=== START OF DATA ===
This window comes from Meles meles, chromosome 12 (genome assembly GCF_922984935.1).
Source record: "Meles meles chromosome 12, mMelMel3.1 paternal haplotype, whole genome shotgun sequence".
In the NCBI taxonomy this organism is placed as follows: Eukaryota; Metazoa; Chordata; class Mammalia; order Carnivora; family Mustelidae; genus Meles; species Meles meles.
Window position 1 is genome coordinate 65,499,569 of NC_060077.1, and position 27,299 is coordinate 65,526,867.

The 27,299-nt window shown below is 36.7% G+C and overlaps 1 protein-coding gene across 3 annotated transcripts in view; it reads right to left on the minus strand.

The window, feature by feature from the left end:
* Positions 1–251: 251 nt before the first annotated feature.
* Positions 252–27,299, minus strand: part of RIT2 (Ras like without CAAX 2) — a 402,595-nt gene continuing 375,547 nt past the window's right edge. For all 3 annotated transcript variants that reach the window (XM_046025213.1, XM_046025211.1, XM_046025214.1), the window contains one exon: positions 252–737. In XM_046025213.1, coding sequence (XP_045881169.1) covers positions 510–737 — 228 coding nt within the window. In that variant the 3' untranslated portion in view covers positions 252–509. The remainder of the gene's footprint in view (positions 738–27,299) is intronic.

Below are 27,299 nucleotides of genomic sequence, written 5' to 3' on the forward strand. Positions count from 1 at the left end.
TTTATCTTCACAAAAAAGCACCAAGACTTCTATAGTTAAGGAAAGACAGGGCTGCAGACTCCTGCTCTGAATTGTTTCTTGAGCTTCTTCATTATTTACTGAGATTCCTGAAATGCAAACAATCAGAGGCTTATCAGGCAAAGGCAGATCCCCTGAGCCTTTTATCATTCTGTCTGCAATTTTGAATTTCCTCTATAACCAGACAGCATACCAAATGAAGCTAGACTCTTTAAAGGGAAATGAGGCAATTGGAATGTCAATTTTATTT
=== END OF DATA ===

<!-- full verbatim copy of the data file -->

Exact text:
This window comes from Meles meles, chromosome 12 (genome assembly GCF_922984935.1).
Source record: "Meles meles chromosome 12, mMelMel3.1 paternal haplotype, whole genome shotgun sequence".
In the NCBI taxonomy this organism is placed as follows: Eukaryota; Metazoa; Chordata; class Mammalia; order Carnivora; family Mustelidae; genus Meles; species Meles meles.
Window position 1 is genome coordinate 65,499,569 of NC_060077.1, and position 27,299 is coordinate 65,526,867.

The 27,299-nt window shown below is 36.7% G+C and overlaps 1 protein-coding gene across 3 annotated transcripts in view; it reads right to left on the minus strand.

The window, feature by feature from the left end:
* Positions 1–251: 251 nt before the first annotated feature.
* Positions 252–27,299, minus strand: part of RIT2 (Ras like without CAAX 2) — a 402,595-nt gene continuing 375,547 nt past the window's right edge. For all 3 annotated transcript variants that reach the window (XM_046025213.1, XM_046025211.1, XM_046025214.1), the window contains one exon: positions 252–737. In XM_046025213.1, coding sequence (XP_045881169.1) covers positions 510–737 — 228 coding nt within the window. In that variant the 3' untranslated portion in view covers positions 252–509. The remainder of the gene's footprint in view (positions 738–27,299) is intronic.

Below are 27,299 nucleotides of genomic sequence, written 5' to 3' on the forward strand. Positions count from 1 at the left end.
TTTATCTTCACAAAAAAGCACCAAGACTTCTATAGTTAAGGAAAGACAGGGCTGCAGACTCCTGCTCTGAATTGTTTCTTGAGCTTCTTCATTATTTACTGAGATTCCTGAAATGCAAACAATCAGAGGCTTATCAGGCAAAGGCAGATCCCCTGAGCCTTTTATCATTCTGTCTGCAATTTTGAATTTCCTCTATAACCAGACAGCATACCAAATGAAGCTAGACTCTTTAAAGGGAAATGAGGCAATTGGAATGTCAATTTTATTT